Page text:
Film Review: The Sisters Brothers

Much more than a shoot 'em up.
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It gets a bit boring to say to say “John C. Reilly delivers a performance brilliant enough to make his contemporaries want to chuck their Oscars in the bin”—because when does he not? From dramas (We Need to Talk About Kevin) to comedies (Walk Hard: The Dewey Cox Story), from good movies (Boogie Nights) to not-so-good (Chicago), Reilly, like the allegorical working mother of so many breathless women’s mag essays, Can Do It All. The man’s a golden god. He delivers another performance that, for 99% of his fellow actors, would represent a career best—but for Reilly is, like, a Tuesday—in Jacques Audiard’s decidedly modern-feeling western The Sisters Brothers.

On its surface, the story of The Sisters Brothers is fairly standard: Two bounty hunter brothers, Eli (Reilly) and Charlie (Joaquin Phoenix) Sisters, are hired by the Commodore—your archetypical Big Bad of western fare, rarely seen, his looming shadow given sufficient menace by Rutger Hauer in what amounts to little more than a cameo—to take out one Hermann Kermit Warm. As befitting his less-than-intimidating name, Hermann is not a criminal but a chemist, played with a combination of, well, warmth and steely-eyed determination to do what’s right by Riz Ahmed of "The Night Of." Hermann’s general decency poses a problem for the final character in The Sisters Brothers’ ensemble, a tracker (Jake Gyllenhaal) hired to follow Hermann and report his whereabouts to the two men who have ultimately been instructed to kill him.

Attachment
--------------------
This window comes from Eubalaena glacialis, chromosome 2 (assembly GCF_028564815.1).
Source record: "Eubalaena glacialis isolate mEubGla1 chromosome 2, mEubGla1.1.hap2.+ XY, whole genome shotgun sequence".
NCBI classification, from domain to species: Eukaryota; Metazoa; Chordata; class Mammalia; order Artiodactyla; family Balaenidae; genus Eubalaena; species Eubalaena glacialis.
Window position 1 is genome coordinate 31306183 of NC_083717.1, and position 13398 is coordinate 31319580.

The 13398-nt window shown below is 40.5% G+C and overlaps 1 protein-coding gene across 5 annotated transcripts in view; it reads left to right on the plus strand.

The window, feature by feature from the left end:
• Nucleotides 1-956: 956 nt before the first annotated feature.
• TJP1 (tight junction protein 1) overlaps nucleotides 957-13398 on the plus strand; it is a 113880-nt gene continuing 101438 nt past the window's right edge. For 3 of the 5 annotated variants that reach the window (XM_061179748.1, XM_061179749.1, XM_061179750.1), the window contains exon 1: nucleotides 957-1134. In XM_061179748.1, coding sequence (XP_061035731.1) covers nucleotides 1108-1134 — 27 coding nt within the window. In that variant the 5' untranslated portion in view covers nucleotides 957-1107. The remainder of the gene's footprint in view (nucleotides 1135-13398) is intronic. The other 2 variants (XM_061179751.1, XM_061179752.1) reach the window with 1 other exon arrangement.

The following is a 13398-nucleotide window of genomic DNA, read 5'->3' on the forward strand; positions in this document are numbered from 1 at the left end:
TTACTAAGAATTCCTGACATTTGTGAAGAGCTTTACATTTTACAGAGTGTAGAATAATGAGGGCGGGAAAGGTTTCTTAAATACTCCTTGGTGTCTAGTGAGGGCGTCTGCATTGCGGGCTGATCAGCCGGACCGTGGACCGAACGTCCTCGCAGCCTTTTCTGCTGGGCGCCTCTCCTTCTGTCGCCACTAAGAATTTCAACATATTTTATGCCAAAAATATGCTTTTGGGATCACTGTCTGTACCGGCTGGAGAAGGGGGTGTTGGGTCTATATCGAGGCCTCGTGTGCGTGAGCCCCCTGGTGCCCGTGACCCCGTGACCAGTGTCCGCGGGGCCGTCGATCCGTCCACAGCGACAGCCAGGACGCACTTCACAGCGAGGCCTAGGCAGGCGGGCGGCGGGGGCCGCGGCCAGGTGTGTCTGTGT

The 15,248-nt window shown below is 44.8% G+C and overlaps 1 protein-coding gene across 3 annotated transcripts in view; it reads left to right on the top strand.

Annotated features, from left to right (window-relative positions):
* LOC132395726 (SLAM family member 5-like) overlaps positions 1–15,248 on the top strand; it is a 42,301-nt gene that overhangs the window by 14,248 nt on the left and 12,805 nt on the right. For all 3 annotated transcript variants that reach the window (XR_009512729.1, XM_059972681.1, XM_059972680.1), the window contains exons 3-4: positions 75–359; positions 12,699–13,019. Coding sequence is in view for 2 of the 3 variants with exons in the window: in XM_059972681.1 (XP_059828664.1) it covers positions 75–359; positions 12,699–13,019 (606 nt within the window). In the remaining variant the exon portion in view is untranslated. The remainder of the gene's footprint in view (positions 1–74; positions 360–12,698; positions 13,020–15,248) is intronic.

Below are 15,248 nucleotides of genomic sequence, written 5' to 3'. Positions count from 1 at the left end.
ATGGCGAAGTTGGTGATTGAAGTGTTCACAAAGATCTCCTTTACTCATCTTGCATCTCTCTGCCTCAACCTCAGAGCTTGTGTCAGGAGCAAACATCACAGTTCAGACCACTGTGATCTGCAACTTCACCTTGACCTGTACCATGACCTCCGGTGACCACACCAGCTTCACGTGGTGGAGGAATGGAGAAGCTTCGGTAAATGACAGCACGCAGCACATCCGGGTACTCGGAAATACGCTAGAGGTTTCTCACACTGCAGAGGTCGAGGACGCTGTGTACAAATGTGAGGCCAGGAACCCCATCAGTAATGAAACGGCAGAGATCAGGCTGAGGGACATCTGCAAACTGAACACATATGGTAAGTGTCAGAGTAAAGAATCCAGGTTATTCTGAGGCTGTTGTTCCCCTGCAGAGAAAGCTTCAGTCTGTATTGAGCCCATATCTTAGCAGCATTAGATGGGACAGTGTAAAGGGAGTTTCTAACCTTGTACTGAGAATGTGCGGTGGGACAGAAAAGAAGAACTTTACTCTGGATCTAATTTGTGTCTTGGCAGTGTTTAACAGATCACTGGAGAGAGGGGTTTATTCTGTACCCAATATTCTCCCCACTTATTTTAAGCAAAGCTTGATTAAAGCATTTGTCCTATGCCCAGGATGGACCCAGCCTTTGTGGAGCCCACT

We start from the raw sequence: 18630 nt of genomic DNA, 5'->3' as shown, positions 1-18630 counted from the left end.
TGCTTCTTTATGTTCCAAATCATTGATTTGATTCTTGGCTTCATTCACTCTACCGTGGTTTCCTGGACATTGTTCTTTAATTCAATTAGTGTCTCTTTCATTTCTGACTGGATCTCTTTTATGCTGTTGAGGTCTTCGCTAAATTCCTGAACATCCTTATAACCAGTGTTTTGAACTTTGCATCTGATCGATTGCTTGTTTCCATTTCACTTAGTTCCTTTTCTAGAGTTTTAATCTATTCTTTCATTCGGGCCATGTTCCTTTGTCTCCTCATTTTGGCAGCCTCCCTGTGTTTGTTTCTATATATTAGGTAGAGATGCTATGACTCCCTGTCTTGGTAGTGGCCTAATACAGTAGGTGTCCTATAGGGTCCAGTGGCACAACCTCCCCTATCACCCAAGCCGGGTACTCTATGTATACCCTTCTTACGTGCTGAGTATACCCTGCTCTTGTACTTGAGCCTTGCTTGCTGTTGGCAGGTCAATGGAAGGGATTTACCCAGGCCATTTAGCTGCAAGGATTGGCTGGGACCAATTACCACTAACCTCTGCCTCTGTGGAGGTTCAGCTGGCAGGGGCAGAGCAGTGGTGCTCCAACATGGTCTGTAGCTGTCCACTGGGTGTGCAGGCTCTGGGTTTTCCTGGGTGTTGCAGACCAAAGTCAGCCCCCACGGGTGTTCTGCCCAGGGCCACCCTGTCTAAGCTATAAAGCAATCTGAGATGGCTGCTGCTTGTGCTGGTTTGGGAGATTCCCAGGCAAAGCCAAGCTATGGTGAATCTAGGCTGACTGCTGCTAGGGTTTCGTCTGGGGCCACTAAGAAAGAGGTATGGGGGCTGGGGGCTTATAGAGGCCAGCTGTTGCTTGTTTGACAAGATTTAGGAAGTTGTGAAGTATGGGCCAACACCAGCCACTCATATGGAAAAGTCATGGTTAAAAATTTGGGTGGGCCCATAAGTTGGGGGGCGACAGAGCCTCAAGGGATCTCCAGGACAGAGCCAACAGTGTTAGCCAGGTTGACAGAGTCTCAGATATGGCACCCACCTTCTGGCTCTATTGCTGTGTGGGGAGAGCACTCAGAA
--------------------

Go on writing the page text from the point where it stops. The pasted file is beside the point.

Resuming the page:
Gyllenhaal and Ahmed deliver great performances, but the real show here belongs to Reilly and Phoenix, both playing characters particularly well-suited to their personalities as actors. Charlie, the younger of the two, is bombastic and brash, his self-destructive tendencies springing from a deep well of insecurity and self-hate. (The Sisters Brothers would make for a fine double feature with Lynne Ramsay’s You Were Never Really Here, in which Phoenix plays another character whose violent tendencies mask a desire to form some sort of human connection.) Older Eli doesn’t really like what they do, and he’s constantly put down by Charlie for not being sufficiently good at it, but his desire to prevent his brother from full-on imploding keeps him going. The character is pathetic, in a way, and a little bit buffoonish—he kills people for a living, but damned if the scene where he’s delighted by this new invention called “toothpaste” doesn’t make you want to hug him.

The Sisters Brothers starts out, if not outright comic, then at least possessed of a certain swashbuckling levity, a devil-may-care energy that reflects Charlie’s attitude towards what they do. As the film goes on, Audiard and editor Juliette Welfling seamlessly shift their film to a more sober meditation about the lives of Charlie and Eli and about the great myth of early America as a whole.

What The Sisters Brothers ultimately turns into is a sort of Odyssey of the American West. Its main characters ride from setting to setting—a lawless saloon town, the "modern" metropolis of San Francisco (it has toilets!), and a sort of Walden-esque idyll—in search less of money than of something much more elusive: happiness. In this, The Sisters Brothers transcends its genre roots to offer up something much more profound, as of course the best westerns do. In a world where everything moves so fast, where it’s a constant struggle to find purpose, or hell, just to keep your head above water, The Sisters Brothers asks what does it mean to just find a life worth living? The ending strikes like a bolt to the chest, a fitting coda to the family story that’s come before.